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St. Joseph the Worker

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Apr. 30, 2012

Today we celebrate St. Joseph the Worker.  The fifth mystery of the Chaplet of St. Joseph is meant precisely to call our attention to “the hidden life” of Jesus’ foster father.  This hidden life is marked with a surprising paradox, especially considering what we are told from the very beginning of St. Matthew’s Gospel, as well as St. Luke’s: that Joseph was of a royal bloodline, a descendant of King David (Matt. 1:1-17; Luke 2:4).      

Yet, we never see St. Joseph appear in a chariot, walking on red carpet or bedecked with jewels and splendor.  As a matter of fact, we hardly hear much testimony to his greatness in the words of Scripture, even.  He is a prince of the realm, yet works with his hands.  He labors and humbles himself, never complaining, but always obeying.  It is remarkable to see a man so devoted to his duty as was St. Joseph.  When we consider this, it is really no surprise that God would chose him be the foster father of His own Son!

So often in Scripture and throughout the life of Christ, we see Jesus illustrate the special dignity of common men and women, of outcasts, of criminal, tax collectors and prostitutes.  We see him exalt the lowly, love the despised.  We begin to see for the first time a hidden nobility in places we would likely never had expected—from the simple folks, to the industrious workers, to Mankind, including ourselves.  We are challenged to look beyond the filth and the toil in order to gaze upon sanctity.  Christ could see this most clearly, and He likely began to see it in the life of his own foster father, St. Joseph. 

Many men and women of today aspire to levels that keep them from getting their hands dirty, their clothes saturated with sweat, their futures tied to the day-to-day…but St. Joseph embraced this life.  He dutifully rose every day to hack the needs of the Holy Family from his own livelihood.  He was not a taker, not an exploiter, not a master, but a worker.  He welcomed sweat not so he could get ahead, but so that he could get by.  More diligent than ambitious, more paternal than managerial, more soiled than refined, St. Joseph’s life was hidden from the scene precisely because he was procuring the necessities that enabled Christ’s rearing by His Immaculate Mother.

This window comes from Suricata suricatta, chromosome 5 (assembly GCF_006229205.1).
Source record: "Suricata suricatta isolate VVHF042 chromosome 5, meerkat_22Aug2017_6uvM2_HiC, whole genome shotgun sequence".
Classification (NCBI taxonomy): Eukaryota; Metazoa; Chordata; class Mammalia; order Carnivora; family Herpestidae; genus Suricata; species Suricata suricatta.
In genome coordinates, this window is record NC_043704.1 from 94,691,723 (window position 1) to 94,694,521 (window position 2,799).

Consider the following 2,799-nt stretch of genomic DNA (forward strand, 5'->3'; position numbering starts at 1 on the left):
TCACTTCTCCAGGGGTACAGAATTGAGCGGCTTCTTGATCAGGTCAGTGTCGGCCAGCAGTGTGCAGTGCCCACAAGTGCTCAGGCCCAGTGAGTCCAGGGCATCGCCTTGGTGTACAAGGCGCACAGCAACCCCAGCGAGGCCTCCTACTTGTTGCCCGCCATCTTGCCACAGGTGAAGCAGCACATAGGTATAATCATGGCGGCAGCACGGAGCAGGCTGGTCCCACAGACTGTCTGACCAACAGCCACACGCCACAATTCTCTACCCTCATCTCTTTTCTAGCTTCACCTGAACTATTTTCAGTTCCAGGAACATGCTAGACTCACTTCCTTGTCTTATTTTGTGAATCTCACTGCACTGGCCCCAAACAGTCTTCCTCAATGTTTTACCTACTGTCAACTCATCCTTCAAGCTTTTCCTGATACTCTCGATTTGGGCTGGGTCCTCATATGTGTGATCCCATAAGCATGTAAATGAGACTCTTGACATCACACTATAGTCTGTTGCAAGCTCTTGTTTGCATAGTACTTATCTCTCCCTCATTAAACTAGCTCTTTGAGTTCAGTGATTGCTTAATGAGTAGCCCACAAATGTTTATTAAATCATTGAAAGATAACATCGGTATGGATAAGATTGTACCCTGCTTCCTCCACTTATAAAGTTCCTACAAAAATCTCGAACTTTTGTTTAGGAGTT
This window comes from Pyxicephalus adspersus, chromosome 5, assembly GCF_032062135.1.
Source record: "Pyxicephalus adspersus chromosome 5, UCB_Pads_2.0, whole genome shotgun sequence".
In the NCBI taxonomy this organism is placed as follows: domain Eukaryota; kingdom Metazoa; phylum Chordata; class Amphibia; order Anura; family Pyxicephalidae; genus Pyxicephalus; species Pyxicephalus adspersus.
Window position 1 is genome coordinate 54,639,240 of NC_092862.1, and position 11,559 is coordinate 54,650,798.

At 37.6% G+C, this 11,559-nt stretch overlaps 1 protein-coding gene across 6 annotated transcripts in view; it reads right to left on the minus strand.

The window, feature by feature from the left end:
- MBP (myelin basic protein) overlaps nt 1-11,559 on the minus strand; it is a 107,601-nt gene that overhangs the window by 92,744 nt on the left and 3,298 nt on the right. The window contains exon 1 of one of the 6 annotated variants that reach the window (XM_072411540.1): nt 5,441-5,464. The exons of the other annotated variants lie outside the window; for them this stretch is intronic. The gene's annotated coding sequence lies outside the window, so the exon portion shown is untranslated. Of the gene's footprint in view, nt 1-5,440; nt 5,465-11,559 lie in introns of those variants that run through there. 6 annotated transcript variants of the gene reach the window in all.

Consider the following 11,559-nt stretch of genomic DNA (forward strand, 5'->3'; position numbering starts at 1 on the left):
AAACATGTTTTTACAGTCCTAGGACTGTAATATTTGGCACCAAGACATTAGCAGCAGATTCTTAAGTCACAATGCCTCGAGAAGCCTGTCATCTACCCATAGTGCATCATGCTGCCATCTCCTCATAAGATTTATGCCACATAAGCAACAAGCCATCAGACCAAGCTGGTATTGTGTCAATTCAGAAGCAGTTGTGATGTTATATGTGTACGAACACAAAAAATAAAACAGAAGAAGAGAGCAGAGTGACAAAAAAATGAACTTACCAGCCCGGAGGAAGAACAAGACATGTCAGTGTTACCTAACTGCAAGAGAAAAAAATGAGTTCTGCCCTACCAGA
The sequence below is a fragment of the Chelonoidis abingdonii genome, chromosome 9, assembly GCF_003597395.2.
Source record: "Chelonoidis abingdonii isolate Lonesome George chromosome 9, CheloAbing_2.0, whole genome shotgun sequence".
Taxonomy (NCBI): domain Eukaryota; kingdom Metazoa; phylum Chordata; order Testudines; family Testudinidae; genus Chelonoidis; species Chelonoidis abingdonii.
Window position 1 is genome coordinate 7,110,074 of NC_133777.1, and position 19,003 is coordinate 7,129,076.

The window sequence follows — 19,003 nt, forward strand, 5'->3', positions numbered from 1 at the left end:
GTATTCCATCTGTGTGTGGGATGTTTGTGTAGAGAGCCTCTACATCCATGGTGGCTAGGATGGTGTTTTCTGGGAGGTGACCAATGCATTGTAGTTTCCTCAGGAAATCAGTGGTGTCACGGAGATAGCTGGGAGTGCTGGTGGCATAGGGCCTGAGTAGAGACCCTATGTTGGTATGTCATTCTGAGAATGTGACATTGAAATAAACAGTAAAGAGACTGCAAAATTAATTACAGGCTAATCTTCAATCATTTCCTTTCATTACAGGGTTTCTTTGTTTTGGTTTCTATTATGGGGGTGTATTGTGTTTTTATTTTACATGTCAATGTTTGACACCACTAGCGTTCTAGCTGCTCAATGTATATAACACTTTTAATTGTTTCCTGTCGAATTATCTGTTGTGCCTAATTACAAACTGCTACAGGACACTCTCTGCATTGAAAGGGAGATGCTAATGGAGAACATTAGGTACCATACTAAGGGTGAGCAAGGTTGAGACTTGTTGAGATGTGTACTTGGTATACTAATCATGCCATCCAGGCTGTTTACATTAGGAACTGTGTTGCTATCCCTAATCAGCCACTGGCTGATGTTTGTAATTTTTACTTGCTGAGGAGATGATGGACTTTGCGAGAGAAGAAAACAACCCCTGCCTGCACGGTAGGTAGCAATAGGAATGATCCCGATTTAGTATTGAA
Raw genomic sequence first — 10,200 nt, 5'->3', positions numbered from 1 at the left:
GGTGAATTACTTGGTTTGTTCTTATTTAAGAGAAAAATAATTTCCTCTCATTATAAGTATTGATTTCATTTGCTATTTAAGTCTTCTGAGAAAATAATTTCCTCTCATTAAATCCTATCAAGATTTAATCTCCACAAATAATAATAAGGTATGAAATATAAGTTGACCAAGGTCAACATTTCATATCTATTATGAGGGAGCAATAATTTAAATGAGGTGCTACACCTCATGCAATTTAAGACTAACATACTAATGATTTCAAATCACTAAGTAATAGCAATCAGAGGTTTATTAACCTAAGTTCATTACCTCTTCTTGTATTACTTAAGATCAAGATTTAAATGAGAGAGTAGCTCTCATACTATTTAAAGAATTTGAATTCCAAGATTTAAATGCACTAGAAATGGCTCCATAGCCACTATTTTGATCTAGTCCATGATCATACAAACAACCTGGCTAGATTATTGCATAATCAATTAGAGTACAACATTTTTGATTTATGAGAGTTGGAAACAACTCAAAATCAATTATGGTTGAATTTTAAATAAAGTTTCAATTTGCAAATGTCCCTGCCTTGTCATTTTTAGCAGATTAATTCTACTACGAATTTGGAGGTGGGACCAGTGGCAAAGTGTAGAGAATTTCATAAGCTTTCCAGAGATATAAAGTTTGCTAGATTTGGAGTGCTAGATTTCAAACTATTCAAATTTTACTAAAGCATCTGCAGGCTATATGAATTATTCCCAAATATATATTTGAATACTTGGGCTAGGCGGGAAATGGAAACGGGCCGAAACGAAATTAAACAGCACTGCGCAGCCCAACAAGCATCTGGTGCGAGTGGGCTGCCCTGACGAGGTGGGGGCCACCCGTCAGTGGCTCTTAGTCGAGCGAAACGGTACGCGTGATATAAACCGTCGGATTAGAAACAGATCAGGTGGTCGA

Today we celebrate humility, first hand.  We discover the privilege, the dignity, and the sanctity of sweat, of labor, of toil.  As we recall St. Joseph’s working stature, his common roots, his blue-collar mentality that led to his white-robed eternity, I can think of no better words than those put forth by Pope Leo XIII in Quamquam Pluries (On Devotion to St. Joseph):

For Joseph, of royal blood, united by marriage to the greatest and holiest of women, reputed the father of the Son of God, passed his life in labour, and won by the toil of the artisan the needful support of his family. It is, then, true that the condition of the lowly has nothing shameful in it, and the work of the labourer is not only not dishonouring, but can, if virtue be joined to it, be singularly ennobled. Joseph, content with his slight possessions, bore the trials consequent on a fortune so slender, with greatness of soul, in imitation of his Son, who having put on the form of a slave, being the Lord of life, subjected himself of his own free-will to the spoliation and loss of everything.  Through these considerations, the poor and those who live by the labour of their hands should be of good heart and learn to be just. If they win the right of emerging from poverty and obtaining a better rank by lawful means, reason and justice uphold them in changing the order established, in the first instance, for them by the Providence of God. But recourse to force and struggles by seditious paths to obtain such ends are madnesses which only aggravate the evil which they aim to suppress. Let the poor, then, if they would be wise, trust not to the promises of seditious men, but rather to the example and patronage of the Blessed Joseph, and to the maternal charity of the Church, which each day takes an increasing compassion on their lot.